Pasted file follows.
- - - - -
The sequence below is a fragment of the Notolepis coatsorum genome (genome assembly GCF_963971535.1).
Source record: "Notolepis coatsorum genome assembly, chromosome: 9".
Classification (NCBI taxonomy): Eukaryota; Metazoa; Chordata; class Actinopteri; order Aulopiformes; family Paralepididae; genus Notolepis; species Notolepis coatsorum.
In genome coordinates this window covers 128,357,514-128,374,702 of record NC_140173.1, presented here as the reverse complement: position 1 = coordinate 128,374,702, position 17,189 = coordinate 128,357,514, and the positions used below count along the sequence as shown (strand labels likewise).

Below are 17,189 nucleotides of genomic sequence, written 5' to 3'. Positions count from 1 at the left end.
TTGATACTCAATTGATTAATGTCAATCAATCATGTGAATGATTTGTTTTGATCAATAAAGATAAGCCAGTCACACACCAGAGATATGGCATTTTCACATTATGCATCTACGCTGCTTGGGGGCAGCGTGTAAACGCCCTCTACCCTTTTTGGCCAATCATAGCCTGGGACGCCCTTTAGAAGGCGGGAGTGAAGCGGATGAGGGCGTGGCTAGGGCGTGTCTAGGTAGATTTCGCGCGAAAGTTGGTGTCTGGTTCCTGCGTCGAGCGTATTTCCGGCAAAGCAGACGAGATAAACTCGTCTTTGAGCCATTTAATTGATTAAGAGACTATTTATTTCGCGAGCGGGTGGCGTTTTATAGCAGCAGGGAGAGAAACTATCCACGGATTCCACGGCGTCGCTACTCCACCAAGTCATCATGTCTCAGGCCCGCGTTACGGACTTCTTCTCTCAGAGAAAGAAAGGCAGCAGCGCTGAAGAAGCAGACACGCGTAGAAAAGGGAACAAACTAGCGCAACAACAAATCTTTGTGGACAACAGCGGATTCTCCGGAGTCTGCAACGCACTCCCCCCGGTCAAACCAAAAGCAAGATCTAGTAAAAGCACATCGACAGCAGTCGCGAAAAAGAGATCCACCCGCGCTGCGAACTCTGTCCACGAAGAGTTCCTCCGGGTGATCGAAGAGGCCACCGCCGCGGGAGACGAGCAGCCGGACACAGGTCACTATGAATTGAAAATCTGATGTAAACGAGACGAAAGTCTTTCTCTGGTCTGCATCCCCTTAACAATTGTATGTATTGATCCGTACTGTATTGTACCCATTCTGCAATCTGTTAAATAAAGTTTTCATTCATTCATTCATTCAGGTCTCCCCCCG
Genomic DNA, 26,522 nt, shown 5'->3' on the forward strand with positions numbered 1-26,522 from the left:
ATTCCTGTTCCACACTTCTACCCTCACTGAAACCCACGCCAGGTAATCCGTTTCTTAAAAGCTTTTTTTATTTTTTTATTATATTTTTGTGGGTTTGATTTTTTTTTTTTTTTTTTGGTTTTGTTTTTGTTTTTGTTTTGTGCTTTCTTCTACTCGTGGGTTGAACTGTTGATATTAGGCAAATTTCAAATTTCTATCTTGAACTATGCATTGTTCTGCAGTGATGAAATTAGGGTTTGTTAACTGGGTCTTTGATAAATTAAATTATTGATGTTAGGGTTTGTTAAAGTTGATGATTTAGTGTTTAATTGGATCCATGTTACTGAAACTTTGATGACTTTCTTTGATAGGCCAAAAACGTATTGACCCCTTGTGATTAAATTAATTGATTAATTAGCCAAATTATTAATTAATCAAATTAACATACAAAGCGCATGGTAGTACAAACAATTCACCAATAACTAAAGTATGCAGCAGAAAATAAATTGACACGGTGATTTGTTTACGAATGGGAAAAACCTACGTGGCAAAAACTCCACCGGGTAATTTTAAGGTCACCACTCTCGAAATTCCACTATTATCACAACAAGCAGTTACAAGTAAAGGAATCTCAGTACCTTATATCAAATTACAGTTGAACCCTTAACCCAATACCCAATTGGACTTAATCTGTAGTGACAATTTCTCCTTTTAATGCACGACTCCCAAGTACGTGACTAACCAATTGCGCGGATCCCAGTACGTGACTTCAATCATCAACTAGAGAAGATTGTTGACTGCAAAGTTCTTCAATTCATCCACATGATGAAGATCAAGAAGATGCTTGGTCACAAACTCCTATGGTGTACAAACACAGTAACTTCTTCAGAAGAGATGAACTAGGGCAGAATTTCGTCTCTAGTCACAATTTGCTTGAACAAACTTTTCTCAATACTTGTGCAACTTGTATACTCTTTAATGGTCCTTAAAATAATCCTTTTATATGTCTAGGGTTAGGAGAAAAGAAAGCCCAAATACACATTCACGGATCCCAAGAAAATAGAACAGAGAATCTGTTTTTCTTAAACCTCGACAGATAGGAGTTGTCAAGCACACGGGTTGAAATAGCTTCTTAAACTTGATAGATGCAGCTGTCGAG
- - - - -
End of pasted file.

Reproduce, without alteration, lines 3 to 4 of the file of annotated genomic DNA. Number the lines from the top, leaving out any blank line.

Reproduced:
Classification (NCBI taxonomy): Eukaryota; Metazoa; Chordata; class Actinopteri; order Aulopiformes; family Paralepididae; genus Notolepis; species Notolepis coatsorum.
In genome coordinates this window covers 128,357,514-128,374,702 of record NC_140173.1, presented here as the reverse complement: position 1 = coordinate 128,374,702, position 17,189 = coordinate 128,357,514, and the positions used below count along the sequence as shown (strand labels likewise).